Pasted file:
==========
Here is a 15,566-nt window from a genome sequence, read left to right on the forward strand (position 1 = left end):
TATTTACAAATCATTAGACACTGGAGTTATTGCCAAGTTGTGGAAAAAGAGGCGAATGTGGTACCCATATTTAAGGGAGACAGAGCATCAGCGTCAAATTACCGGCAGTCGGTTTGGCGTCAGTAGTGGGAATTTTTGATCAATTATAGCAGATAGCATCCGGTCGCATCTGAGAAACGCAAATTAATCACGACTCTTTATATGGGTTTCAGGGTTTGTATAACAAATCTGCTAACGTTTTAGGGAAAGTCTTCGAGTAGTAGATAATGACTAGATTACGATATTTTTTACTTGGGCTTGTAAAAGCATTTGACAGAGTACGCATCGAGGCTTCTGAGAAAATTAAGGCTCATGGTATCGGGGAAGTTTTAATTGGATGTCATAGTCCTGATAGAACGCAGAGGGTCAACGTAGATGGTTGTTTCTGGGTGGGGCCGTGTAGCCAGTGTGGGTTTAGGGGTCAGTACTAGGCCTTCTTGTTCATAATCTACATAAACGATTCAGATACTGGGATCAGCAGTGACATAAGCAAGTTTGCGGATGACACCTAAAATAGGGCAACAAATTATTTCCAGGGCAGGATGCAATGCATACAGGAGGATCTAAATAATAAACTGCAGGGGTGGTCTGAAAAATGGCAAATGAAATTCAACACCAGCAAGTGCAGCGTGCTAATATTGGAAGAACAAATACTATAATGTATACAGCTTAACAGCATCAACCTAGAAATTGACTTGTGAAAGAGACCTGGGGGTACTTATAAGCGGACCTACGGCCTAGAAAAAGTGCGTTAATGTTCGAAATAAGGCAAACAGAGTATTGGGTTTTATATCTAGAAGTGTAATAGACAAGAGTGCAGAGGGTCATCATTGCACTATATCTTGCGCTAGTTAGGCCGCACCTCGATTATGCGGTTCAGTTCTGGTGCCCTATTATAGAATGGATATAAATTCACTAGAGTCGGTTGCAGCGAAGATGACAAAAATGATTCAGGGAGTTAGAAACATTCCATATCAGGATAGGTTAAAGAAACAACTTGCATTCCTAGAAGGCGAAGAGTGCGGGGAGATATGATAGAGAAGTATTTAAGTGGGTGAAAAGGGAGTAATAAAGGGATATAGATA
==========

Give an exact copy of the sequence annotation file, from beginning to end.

Here is a 15,566-nt window from a genome sequence, read left to right on the forward strand (position 1 = left end):
TATTTACAAATCATTAGACACTGGAGTTATTGCCAAGTTGTGGAAAAAGAGGCGAATGTGGTACCCATATTTAAGGGAGACAGAGCATCAGCGTCAAATTACCGGCAGTCGGTTTGGCGTCAGTAGTGGGAATTTTTGATCAATTATAGCAGATAGCATCCGGTCGCATCTGAGAAACGCAAATTAATCACGACTCTTTATATGGGTTTCAGGGTTTGTATAACAAATCTGCTAACGTTTTAGGGAAAGTCTTCGAGTAGTAGATAATGACTAGATTACGATATTTTTTACTTGGGCTTGTAAAAGCATTTGACAGAGTACGCATCGAGGCTTCTGAGAAAATTAAGGCTCATGGTATCGGGGAAGTTTTAATTGGATGTCATAGTCCTGATAGAACGCAGAGGGTCAACGTAGATGGTTGTTTCTGGGTGGGGCCGTGTAGCCAGTGTGGGTTTAGGGGTCAGTACTAGGCCTTCTTGTTCATAATCTACATAAACGATTCAGATACTGGGATCAGCAGTGACATAAGCAAGTTTGCGGATGACACCTAAAATAGGGCAACAAATTATTTCCAGGGCAGGATGCAATGCATACAGGAGGATCTAAATAATAAACTGCAGGGGTGGTCTGAAAAATGGCAAATGAAATTCAACACCAGCAAGTGCAGCGTGCTAATATTGGAAGAACAAATACTATAATGTATACAGCTTAACAGCATCAACCTAGAAATTGACTTGTGAAAGAGACCTGGGGGTACTTATAAGCGGACCTACGGCCTAGAAAAAGTGCGTTAATGTTCGAAATAAGGCAAACAGAGTATTGGGTTTTATATCTAGAAGTGTAATAGACAAGAGTGCAGAGGGTCATCATTGCACTATATCTTGCGCTAGTTAGGCCGCACCTCGATTATGCGGTTCAGTTCTGGTGCCCTATTATAGAATGGATATAAATTCACTAGAGTCGGTTGCAGCGAAGATGACAAAAATGATTCAGGGAGTTAGAAACATTCCATATCAGGATAGGTTAAAGAAACAACTTGCATTCCTAGAAGGCGAAGAGTGCGGGGAGATATGATAGAGAAGTATTTAAGTGGGTGAAAAGGGAGTAATAAAGGGATATAGATA